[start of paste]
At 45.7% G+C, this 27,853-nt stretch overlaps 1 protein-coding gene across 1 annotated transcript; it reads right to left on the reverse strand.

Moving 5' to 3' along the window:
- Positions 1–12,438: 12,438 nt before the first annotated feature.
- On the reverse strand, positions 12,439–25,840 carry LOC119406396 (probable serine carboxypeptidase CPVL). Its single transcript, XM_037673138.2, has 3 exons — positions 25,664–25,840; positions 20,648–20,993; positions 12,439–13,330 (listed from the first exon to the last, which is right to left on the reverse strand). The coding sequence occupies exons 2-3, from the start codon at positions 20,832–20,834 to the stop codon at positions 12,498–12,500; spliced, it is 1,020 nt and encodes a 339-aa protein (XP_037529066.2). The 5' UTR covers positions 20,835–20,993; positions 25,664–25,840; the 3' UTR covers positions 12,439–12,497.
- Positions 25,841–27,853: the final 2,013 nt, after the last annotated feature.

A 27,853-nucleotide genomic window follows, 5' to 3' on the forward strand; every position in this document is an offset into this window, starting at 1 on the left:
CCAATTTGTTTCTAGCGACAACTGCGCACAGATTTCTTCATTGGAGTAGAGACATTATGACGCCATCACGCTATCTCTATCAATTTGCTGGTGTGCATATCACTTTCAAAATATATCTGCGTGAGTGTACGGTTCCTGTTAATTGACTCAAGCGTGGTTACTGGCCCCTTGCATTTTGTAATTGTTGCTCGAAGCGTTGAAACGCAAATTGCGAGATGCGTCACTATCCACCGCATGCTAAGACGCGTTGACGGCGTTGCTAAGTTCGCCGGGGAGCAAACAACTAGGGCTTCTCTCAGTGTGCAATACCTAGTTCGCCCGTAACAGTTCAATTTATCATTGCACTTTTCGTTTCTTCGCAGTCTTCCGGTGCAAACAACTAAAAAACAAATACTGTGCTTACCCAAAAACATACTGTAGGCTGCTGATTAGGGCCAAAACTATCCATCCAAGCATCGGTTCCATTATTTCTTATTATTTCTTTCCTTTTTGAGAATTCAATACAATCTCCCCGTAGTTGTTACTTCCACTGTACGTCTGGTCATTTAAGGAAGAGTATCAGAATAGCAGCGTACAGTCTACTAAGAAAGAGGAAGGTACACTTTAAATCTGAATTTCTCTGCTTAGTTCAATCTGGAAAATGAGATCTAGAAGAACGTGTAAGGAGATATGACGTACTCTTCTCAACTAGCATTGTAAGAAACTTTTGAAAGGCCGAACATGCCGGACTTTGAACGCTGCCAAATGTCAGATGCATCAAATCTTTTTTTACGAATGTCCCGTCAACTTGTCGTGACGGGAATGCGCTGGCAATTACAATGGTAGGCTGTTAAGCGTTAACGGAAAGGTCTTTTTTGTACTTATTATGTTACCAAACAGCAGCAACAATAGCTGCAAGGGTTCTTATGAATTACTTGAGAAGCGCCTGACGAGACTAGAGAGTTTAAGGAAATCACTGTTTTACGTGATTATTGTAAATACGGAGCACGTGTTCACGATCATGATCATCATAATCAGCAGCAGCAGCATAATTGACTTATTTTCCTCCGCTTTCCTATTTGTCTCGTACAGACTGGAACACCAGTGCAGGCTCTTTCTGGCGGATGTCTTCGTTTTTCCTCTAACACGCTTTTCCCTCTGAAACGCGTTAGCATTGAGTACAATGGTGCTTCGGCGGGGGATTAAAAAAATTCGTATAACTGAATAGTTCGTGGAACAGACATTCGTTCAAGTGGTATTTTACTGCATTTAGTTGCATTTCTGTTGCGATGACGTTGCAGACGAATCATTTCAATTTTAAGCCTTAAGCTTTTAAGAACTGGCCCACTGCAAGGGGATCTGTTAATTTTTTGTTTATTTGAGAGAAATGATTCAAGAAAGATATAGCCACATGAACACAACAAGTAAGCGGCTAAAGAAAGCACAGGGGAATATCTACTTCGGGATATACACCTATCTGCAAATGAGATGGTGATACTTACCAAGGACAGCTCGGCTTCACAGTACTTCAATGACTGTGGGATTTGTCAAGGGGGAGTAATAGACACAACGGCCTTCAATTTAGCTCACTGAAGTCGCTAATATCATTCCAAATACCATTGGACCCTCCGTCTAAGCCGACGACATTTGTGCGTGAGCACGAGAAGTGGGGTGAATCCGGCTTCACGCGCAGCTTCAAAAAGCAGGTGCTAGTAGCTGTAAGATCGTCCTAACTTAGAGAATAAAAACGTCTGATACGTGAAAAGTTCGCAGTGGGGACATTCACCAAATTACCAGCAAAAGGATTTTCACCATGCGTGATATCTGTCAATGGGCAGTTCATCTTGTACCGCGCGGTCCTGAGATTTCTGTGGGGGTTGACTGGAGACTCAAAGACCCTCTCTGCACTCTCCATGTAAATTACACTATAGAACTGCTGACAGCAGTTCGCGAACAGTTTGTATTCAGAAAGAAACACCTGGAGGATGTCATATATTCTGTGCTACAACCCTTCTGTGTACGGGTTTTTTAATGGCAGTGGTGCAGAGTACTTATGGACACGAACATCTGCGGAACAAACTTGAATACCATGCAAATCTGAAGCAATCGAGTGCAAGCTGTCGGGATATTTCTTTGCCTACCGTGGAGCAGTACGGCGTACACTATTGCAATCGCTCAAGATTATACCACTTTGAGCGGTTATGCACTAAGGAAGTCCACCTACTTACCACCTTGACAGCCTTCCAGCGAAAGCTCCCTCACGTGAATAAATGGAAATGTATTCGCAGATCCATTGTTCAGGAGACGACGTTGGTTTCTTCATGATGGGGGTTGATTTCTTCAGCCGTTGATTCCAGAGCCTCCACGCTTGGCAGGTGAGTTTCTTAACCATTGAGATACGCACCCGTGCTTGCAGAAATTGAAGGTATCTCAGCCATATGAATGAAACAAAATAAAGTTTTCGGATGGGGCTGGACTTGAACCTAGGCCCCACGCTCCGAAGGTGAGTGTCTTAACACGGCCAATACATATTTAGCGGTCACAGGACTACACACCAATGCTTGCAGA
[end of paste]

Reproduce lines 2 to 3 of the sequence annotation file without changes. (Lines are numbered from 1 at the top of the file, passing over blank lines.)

Moving 5' to 3' along the window:
- Positions 1–12,438: 12,438 nt before the first annotated feature.